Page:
Amethyst ( #4)

Cluster of lustrous gem to gemmy dark purple crystals to 1 ½" maximum dimension.
North America Jackson's Crossroads, Wilkes Co., Georgia, USA 3 ½" x 2 ½" x 1 ¾"

 

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Amethyst is the purple variety of quartz - the same mineral as the colorless quartz in the massive specimen that is the centerpiece of this display. So, you ask, why is amethyst purple? In fact, what causes color in any mineral? There are essentially four fundamental causes of color in minerals:​

  • Color centers
  • Crystal field effects
  • Charge transfer
  • Electron band effects

All of these have to do with the interaction of light with electrons. When white light, which contains all of the colors (wavelengths) of the rainbow, strikes a mineral (or anything else), if some of the wavelengths are absorbed by electrons, then the color you see is what is left in the spectrum.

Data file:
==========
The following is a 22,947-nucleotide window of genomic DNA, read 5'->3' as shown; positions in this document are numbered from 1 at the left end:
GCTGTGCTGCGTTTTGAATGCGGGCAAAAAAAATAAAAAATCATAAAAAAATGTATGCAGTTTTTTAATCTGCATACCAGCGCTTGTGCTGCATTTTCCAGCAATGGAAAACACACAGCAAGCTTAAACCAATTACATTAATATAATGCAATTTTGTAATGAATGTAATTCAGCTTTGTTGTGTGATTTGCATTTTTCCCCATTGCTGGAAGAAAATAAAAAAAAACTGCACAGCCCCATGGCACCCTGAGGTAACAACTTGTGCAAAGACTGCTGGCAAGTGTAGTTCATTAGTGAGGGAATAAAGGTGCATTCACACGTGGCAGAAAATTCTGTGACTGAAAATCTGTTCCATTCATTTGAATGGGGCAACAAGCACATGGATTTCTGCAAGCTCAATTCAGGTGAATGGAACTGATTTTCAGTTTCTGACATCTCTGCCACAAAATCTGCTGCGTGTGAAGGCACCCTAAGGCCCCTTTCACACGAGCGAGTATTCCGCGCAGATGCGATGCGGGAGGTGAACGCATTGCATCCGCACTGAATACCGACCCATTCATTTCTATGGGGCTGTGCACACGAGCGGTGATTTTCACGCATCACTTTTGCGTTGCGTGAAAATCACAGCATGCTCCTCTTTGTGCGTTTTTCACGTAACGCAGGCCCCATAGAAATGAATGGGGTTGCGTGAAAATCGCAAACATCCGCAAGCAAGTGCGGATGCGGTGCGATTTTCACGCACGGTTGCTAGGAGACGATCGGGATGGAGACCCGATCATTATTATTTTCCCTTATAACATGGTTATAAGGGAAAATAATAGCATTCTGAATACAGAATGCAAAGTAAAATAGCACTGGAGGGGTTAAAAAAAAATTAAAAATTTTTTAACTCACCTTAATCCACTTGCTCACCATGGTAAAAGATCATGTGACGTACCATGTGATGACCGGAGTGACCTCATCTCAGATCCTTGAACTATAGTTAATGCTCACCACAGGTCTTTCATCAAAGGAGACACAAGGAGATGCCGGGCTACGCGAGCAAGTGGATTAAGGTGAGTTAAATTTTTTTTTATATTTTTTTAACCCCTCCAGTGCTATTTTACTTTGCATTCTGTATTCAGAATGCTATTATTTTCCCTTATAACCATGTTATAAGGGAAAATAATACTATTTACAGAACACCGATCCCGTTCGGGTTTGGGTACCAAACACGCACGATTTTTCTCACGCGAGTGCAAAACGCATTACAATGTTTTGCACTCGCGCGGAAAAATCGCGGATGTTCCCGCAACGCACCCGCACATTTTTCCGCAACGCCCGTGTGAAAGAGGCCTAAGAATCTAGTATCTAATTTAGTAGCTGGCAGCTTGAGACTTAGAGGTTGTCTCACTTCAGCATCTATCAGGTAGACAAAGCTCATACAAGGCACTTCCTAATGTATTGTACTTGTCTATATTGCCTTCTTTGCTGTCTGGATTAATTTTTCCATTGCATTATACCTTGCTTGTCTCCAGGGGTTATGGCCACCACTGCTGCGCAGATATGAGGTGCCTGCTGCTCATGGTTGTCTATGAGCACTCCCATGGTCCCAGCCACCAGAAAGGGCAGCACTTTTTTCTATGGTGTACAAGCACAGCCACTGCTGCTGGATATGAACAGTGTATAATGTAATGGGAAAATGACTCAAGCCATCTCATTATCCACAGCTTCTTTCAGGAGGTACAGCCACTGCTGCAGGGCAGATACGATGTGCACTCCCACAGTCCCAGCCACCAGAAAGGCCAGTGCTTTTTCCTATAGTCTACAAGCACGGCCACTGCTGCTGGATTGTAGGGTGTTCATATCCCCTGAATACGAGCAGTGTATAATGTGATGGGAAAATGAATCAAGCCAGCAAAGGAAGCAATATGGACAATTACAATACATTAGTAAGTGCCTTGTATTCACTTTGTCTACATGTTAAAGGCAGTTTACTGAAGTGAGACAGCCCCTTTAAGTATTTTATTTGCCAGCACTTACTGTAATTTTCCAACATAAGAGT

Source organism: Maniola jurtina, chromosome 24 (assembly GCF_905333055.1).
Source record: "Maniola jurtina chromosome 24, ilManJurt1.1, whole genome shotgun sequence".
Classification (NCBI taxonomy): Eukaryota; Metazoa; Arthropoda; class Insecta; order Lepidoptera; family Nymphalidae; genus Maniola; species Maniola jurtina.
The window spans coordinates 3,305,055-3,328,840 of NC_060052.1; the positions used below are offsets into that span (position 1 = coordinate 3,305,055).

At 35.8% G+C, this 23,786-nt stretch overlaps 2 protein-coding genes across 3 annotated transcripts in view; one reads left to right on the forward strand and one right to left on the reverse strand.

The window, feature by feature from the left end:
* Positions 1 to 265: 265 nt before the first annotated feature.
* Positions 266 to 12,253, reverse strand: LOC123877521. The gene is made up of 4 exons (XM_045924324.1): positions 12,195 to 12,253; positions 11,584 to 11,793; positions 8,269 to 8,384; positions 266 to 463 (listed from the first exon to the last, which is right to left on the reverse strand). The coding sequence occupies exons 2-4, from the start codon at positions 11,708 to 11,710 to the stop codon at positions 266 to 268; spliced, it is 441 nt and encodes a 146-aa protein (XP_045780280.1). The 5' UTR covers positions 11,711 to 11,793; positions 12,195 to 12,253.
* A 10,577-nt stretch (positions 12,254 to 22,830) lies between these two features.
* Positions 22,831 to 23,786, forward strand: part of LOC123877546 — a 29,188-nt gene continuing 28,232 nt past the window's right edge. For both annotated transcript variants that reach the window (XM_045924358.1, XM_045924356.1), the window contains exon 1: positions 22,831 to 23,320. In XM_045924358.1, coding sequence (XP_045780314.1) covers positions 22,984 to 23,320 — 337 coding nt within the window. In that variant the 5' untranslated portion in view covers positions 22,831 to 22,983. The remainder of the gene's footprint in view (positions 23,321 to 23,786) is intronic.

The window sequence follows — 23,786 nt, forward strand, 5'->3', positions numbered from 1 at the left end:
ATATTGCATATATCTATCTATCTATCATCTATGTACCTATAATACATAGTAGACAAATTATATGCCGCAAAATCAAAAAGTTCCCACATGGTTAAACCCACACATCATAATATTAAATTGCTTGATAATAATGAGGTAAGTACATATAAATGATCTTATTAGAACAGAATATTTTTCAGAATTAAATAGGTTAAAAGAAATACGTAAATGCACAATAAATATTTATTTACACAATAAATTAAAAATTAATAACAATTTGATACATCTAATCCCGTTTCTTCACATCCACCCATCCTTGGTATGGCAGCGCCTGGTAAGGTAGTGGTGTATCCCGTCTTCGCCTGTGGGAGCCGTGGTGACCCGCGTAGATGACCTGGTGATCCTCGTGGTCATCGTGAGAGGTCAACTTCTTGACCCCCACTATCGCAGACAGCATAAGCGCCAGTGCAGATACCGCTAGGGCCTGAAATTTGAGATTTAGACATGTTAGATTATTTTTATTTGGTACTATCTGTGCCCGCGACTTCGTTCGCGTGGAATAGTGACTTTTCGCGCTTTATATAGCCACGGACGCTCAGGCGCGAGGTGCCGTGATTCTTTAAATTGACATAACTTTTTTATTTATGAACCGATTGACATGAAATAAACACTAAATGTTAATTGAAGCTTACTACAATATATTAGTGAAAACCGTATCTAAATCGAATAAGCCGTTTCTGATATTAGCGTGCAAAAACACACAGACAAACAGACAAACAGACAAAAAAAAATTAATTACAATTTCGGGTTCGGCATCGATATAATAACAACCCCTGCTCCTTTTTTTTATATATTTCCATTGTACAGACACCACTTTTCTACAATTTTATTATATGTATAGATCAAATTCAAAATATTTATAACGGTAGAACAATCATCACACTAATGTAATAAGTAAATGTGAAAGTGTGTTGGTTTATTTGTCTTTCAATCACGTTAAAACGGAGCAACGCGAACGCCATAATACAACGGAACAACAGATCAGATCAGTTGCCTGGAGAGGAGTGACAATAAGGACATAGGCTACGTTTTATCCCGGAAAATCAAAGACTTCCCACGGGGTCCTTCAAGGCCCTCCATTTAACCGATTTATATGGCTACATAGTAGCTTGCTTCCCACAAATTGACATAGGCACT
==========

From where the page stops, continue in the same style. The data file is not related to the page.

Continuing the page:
Amethyst owes its purple color to color centers. The chemical formula of quartz is SiO2, but sometimes iron (Fe) atoms in trace (exceedingly small) amounts replace some of the silicon (Si) atoms, or else they occupy places in the crystal structure not normally occupied by any atom. Natural radiation from surrounding rocks can sometimes knock an electron from an Fe atom. When light interacts with such an Fe atom, wavelengths in the middle of the spectrum are absorbed, leaving the long (reddish) and short (bluish) wavelengths in the light you see. Hence, the purple color.

Several minerals in this display show color caused by color centers. We'll explain how those and the other causes of color work in the screens for the appropriate mineral specimens.